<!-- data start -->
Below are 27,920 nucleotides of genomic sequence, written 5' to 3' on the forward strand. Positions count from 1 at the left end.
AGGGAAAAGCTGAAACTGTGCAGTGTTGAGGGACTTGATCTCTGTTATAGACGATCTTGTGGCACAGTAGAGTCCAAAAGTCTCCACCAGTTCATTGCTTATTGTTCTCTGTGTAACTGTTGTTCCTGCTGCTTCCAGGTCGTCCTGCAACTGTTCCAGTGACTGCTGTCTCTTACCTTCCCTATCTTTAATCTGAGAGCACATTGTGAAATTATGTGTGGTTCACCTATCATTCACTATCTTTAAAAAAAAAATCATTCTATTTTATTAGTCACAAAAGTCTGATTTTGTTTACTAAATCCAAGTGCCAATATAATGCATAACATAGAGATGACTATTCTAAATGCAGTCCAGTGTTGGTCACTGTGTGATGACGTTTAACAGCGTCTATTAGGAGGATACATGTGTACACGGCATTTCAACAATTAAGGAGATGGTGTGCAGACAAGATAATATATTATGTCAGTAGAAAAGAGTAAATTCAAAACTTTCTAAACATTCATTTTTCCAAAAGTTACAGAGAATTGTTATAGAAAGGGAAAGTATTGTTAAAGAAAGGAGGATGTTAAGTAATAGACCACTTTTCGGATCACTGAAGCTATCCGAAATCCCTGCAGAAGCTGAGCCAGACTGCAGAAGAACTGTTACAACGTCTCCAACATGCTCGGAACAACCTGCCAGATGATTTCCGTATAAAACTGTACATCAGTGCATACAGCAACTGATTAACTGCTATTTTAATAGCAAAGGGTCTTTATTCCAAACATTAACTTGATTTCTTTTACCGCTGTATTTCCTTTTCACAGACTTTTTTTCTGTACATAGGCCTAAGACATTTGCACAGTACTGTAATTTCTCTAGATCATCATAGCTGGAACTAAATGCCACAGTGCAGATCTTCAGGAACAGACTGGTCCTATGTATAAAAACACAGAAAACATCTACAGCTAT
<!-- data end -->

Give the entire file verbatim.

Below are 27,920 nucleotides of genomic sequence, written 5' to 3' on the forward strand. Positions count from 1 at the left end.
AGGGAAAAGCTGAAACTGTGCAGTGTTGAGGGACTTGATCTCTGTTATAGACGATCTTGTGGCACAGTAGAGTCCAAAAGTCTCCACCAGTTCATTGCTTATTGTTCTCTGTGTAACTGTTGTTCCTGCTGCTTCCAGGTCGTCCTGCAACTGTTCCAGTGACTGCTGTCTCTTACCTTCCCTATCTTTAATCTGAGAGCACATTGTGAAATTATGTGTGGTTCACCTATCATTCACTATCTTTAAAAAAAAAATCATTCTATTTTATTAGTCACAAAAGTCTGATTTTGTTTACTAAATCCAAGTGCCAATATAATGCATAACATAGAGATGACTATTCTAAATGCAGTCCAGTGTTGGTCACTGTGTGATGACGTTTAACAGCGTCTATTAGGAGGATACATGTGTACACGGCATTTCAACAATTAAGGAGATGGTGTGCAGACAAGATAATATATTATGTCAGTAGAAAAGAGTAAATTCAAAACTTTCTAAACATTCATTTTTCCAAAAGTTACAGAGAATTGTTATAGAAAGGGAAAGTATTGTTAAAGAAAGGAGGATGTTAAGTAATAGACCACTTTTCGGATCACTGAAGCTATCCGAAATCCCTGCAGAAGCTGAGCCAGACTGCAGAAGAACTGTTACAACGTCTCCAACATGCTCGGAACAACCTGCCAGATGATTTCCGTATAAAACTGTACATCAGTGCATACAGCAACTGATTAACTGCTATTTTAATAGCAAAGGGTCTTTATTCCAAACATTAACTTGATTTCTTTTACCGCTGTATTTCCTTTTCACAGACTTTTTTTCTGTACATAGGCCTAAGACATTTGCACAGTACTGTAATTTCTCTAGATCATCATAGCTGGAACTAAATGCCACAGTGCAGATCTTCAGGAACAGACTGGTCCTATGTATAAAAACACAGAAAACATCTACAGCTAT